As every schoolboy knows by now, the Issa volume was produced by a newly minted independent expenditure outfit called “Third Lantern” (see Longfellow, Henry Wadsworth), wrangled by Ace Smith, the redoubtable prince of the dark arts of campaign oppo research.
“As Congressman Issa begins his frivolous investigations, The Third Lantern will conduct our own examination of Mr. Issa’s behavior and prove he lacks credibility as a Congressional investigator,” our old friend Ace opined, in releasing the material. “The Third Lantern will release documents which will shed light on Mr. Issa’s history and demonstrate that he is solely motivated by partisan rancor of the lowest order. ?Stay tuned while we investigate the reckless investigator and reveal the truths that he is so desperate to hide. “
As a politician, Issa has been trying for at least 15 years to escape the acrid stench of smoke and circumstance that links him to the episode. Astonishingly, he claimed to Lizza that he was shocked – shocked! – to hear tell that authorities in the Buckeye State considered the blaze to be arson:
Issa seemed unfamiliar with the insurance company’s fire analysis report concluding that the fire was arson, and said that, as far as he knew, it was officially declared accidental.
Ah, not so much.
Page 18: Anonymous call received by local police or fire department sometime soon after fire:? “Unidentified caller said was deliberately set.”
Page 41: Local official reports that member of the Arson Bureau of the State Fire Marshal’s Office, says “his preliminary findings indicate arson,” and that another investigator “indicated possible arson because of low burn patterns.”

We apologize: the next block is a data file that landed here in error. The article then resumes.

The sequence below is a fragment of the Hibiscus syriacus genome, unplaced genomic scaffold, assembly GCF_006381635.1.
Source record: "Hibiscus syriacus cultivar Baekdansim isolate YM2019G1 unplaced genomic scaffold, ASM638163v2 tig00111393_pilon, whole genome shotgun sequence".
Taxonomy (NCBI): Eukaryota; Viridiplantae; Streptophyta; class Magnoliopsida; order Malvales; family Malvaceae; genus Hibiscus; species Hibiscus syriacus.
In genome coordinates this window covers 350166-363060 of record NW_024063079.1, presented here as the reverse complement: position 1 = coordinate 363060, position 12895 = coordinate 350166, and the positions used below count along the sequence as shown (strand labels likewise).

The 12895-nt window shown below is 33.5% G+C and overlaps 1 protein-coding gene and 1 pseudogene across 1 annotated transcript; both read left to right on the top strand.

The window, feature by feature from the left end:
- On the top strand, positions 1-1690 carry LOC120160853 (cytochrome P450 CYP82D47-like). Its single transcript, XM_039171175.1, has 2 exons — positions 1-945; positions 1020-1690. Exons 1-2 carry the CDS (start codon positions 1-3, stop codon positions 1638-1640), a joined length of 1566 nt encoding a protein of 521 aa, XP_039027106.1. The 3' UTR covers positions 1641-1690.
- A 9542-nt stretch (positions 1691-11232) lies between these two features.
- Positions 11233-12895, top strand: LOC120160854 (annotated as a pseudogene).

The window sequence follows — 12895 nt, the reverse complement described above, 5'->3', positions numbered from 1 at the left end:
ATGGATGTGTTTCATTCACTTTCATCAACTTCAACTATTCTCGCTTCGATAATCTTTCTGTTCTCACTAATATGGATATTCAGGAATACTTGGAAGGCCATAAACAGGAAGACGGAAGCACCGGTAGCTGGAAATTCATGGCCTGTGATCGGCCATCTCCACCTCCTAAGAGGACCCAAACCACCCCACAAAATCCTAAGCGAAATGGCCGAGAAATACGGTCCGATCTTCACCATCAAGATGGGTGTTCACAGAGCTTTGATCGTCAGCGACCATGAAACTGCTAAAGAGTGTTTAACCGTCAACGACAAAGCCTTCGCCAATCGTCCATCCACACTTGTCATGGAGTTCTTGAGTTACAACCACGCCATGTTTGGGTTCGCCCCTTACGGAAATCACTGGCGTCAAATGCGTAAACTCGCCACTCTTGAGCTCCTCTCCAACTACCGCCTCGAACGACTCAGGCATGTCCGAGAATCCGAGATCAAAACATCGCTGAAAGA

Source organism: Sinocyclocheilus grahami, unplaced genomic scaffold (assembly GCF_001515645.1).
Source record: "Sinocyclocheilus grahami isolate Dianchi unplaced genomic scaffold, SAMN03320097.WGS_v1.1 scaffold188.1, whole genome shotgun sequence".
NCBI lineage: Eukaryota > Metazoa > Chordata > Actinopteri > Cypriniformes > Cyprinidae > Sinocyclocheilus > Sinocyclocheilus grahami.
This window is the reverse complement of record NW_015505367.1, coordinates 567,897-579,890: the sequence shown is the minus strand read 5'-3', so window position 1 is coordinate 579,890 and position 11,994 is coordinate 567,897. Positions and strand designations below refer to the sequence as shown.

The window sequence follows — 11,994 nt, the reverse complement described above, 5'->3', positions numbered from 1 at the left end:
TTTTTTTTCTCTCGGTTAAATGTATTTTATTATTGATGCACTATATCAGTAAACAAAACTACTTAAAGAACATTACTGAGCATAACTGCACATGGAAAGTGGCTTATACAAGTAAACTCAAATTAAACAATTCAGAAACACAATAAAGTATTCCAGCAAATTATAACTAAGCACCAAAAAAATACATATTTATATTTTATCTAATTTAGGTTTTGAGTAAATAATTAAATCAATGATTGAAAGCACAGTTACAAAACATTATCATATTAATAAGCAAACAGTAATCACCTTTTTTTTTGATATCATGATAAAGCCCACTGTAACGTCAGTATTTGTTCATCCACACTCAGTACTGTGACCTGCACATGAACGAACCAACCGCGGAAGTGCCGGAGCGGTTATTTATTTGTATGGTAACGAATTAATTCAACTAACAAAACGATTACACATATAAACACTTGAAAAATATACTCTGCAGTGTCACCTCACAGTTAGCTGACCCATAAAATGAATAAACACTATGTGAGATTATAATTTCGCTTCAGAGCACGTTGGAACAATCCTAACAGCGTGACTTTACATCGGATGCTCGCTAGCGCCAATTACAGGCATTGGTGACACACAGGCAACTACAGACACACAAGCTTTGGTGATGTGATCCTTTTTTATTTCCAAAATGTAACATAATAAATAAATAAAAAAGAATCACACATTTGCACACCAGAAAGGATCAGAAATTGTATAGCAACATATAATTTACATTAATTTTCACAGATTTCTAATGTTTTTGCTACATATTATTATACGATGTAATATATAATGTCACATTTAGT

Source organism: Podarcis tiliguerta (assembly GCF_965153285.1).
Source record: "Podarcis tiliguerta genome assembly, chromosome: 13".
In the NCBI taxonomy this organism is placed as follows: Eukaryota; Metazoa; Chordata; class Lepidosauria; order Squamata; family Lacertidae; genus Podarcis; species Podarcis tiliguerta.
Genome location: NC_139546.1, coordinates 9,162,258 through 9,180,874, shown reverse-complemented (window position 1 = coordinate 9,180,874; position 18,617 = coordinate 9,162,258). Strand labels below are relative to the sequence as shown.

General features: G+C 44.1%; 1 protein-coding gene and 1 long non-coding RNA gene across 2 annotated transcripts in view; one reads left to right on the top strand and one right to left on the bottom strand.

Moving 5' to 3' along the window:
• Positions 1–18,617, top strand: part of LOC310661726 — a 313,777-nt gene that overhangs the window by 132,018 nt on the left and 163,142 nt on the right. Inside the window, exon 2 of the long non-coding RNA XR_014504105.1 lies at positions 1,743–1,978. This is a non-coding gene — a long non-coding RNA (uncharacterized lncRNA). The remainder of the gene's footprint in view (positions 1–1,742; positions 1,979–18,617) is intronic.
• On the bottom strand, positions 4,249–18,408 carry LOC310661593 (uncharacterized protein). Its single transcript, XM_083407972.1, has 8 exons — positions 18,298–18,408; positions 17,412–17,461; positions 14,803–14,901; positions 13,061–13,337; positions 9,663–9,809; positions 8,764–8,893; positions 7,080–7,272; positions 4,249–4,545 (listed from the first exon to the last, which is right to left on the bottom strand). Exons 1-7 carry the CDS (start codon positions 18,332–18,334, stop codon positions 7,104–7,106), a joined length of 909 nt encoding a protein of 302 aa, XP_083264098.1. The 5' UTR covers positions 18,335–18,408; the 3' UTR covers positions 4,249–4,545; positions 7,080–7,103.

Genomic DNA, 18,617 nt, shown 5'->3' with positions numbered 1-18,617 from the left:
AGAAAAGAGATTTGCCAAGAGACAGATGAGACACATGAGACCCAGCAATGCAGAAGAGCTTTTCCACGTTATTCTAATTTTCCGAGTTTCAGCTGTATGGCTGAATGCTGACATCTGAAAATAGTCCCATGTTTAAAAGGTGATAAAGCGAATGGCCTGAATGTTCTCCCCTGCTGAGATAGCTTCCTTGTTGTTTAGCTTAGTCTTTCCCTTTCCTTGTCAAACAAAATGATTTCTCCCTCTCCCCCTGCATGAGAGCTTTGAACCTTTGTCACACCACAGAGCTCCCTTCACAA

Page 45: Investigator relates conversation with insurance agent noting that Issa had just increased amount on his policy: “our Ins’d and his Ins’d increased their insurance coverage only 1 week before the fire.”
pp 47-8: Summary of the Maple Heights fire chief’s suspicions about the fire, including “All areas of (the building) was under automatic sprinkler grid except small area where fire originated.”
pp. 92-94: Fire Analysis concluded that “fire was of incendiary origin” because of “suspicious burn patterns,” and because “no accidental source of heating power was located at either of these two major areas of origin.”? Blue flames and heavy smoke both indicated presence of hydrocarbon accelerant.
Page 107: Insurance form shows that Issa increased insurance for the period August 19-September 18, 1982; the fire broke out in the early morning hours of September ?7, 1982. The special policy covers 80% of loss.
As the New Yorker piece duly notes, much of the substance, if not the granular detail, of the ethical cloud that trails behind the Grand Inquisitor was brought to light by reporters like Lance Williams and Eric Lichtblau during Issa’s failed bids for statewide office in 1998 and 2003.
“Issa seemed tired of defending himself from these old stories,” Lizza reports.
We just bet he did.